The new Postmaster General, Louis DeJoy, takes the helm of a Postal Service in fiscal free fall and in the middle of a political controversy over whether it will be about to process millions of mail-in ballots in the coming election. To judge the current situation, it is necessary to put aside the rhetoric and sort through the issues involved.
First, the USPS has been and will continue to lose money as more people pay bills and access information via the internet. In the fiscal year 2018-2019, even with revenues of $71.1 billion, the USPS ran an $8.8 billion deficit.
Second, the one budget line where USPS is more than covering its costs is package delivery, thanks to the e-commerce boom led by Amazon. Revenues rose from $21.5 billion to $22.8 billion over the past fiscal year.
Third, by law, USPS must charge companies like Amazon, eBay, and others the direct costs for delivering their packages as well as a portion of fixed or overhead costs.
While regulations require 5.5 percent of the latter costs, those customers, cover 20 percent, and a court has ruled it meets its legal obligation.
Fourth, package delivery by USPS and private carriers have been a lifeline during the pandemic, with businesses often limited to shipping orders rather than selling to walk-in customers.
Fifth, President Trump has argued, wrongly, that USPS undercharges Amazon and should as much as quadruple the package rates it charges. A probable motivation is his dislike for Amazon chief Jeff Bezos, who also owns The Washington Post, a vocal critic of the president.
Sixth, raising rates on Amazon and other companies would mean shippers passing on higher rates to customers beleaguered by high unemployment and a shrinking GDP.
Seventh, COVID-19 dramatically reduced mail volumes and revenues, made up only partially by increased package revenues, accelerating the time when the Postal Service will run out of cash and have to cut back or eliminate service.
Eighth, Postmaster General DeJoy has asked for consulting firm Ankura to evaluate current package rates. The fear is the firm will use “fully distributed costing” to make this determination, as a way to justify higher package rates.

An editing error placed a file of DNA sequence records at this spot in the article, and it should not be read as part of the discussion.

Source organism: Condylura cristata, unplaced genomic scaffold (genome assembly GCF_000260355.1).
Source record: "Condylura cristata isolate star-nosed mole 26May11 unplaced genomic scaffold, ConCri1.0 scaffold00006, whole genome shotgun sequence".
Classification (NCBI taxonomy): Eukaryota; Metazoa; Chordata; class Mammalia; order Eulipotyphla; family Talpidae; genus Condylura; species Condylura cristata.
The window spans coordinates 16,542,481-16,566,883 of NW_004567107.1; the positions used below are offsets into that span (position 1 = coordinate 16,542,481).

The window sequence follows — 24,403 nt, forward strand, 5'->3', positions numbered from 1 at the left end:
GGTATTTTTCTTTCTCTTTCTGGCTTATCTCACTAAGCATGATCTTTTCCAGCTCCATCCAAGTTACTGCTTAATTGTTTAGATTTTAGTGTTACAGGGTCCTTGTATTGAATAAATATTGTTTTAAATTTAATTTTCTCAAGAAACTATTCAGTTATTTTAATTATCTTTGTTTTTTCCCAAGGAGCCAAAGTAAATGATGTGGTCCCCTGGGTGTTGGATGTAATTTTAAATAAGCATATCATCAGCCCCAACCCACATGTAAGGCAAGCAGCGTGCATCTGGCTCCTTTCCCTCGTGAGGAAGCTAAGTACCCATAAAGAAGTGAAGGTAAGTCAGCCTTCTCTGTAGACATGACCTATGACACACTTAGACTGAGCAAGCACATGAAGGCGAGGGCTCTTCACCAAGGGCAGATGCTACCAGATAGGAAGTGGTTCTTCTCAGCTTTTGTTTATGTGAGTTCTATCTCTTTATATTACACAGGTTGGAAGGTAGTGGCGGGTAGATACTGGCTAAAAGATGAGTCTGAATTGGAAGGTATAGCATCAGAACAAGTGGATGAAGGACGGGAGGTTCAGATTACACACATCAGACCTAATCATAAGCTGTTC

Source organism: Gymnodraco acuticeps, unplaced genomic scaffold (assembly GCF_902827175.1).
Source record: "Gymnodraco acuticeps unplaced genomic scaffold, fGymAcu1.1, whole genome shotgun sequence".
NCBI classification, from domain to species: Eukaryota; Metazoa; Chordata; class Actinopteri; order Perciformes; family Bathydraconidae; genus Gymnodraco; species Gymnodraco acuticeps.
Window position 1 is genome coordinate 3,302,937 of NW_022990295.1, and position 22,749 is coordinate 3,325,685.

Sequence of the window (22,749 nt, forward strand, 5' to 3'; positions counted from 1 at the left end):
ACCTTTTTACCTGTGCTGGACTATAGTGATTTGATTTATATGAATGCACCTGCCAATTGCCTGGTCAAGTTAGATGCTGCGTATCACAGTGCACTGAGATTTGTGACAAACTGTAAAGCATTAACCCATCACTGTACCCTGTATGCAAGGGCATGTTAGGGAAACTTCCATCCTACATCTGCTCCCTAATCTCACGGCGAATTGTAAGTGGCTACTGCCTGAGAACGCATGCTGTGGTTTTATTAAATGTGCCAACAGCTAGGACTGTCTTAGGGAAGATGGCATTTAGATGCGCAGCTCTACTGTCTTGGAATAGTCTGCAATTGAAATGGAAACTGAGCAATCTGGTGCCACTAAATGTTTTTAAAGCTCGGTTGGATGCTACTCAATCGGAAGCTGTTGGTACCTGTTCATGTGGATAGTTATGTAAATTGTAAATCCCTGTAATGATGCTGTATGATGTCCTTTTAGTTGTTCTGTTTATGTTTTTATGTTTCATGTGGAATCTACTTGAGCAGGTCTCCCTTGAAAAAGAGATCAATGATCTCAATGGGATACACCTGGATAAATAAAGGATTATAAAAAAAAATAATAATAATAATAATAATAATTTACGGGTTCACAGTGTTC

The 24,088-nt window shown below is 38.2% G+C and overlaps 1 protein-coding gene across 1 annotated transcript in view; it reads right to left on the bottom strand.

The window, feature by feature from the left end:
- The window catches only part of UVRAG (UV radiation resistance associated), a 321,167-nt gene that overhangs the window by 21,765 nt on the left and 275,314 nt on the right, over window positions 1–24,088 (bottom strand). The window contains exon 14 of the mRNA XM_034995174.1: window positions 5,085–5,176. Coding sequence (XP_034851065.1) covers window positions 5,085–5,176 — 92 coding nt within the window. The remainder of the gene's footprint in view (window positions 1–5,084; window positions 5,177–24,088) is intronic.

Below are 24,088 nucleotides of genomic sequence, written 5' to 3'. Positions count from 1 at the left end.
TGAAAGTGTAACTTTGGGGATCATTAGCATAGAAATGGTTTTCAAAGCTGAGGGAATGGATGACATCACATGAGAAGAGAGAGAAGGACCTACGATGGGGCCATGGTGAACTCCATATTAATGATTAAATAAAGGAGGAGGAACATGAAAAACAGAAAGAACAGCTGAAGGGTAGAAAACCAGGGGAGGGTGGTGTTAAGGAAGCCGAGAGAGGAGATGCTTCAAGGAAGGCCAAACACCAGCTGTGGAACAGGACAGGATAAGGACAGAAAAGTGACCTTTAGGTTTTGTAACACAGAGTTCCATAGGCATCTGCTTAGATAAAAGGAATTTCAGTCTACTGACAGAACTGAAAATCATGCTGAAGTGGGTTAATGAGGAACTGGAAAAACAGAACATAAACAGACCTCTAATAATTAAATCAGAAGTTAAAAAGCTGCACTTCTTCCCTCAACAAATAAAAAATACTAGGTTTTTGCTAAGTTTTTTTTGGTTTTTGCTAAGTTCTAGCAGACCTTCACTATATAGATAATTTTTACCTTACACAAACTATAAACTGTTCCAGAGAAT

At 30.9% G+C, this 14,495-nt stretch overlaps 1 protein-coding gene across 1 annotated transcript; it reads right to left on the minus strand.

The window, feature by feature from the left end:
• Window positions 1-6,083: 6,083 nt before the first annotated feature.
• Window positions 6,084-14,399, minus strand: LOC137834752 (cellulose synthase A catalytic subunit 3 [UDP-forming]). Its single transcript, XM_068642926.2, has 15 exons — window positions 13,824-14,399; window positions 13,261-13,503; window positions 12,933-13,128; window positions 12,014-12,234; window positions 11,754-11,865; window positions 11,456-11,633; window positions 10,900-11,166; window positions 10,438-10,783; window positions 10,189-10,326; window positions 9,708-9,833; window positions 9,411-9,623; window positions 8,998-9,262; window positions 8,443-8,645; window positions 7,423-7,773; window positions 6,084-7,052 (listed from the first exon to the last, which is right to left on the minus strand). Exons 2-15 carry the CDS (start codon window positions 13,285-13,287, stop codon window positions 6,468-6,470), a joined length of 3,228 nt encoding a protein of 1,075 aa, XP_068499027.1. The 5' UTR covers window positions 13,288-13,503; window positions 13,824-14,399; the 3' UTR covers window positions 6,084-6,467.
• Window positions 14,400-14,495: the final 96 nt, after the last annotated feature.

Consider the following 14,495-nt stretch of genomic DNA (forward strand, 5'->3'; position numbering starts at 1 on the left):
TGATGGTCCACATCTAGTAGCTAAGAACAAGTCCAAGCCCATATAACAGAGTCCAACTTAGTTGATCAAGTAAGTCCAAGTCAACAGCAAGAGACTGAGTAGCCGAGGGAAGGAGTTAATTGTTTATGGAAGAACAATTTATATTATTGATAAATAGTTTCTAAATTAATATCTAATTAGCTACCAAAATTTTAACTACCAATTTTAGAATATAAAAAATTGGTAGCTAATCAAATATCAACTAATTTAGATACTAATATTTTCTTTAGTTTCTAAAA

Ninth, DeJoy, with a business and logistics background, implemented emergency changes to stop USPS revenue bleeding, including cutting back on costly overtime, even when this means some mail might be a day late.
Tenth, the intense political rhetoric around voting by mail and the USPS role in delivering ballots has obscured the fact that absent the COVID-19 crisis, USPS would undoubtedly have made it through the election.
How can this mess be sorted out? Trump wants far less than the $25 billion Congress proposes. There are arguments about why too much could remove pressure for needed USPS reforms. Democrats who dominate Congress need to understand the need for real, long-term reform of USPS, the sort DeJoy was beginning to make, and not use a bailout bill to pay off its USPS union supporters.
The administration needs to understand that helping USPS weather COVID-19 should not link aid to a vendetta against Amazon with policies that would devastate rather than helping USPS. Sen. Susan Collins (R-Maine) seems to understand all this. She supports the $25 billion only if USPS certifies to the Postal Regulatory Commission and Congress that the money is needed only for COVID-19 losses and expenses. And she’d require the Postal Service present to Congress a long-term plan for financial viability.
There needs to be a serious discussion about the future of the Postal Service, not just short-term year-to-year fixes. This will require non-partisan discussions. This will no doubt have to wait until after the election, but it is best not to let USPS go bankrupt in the meantime.
[Originally posted on Microsoft News (MSN)]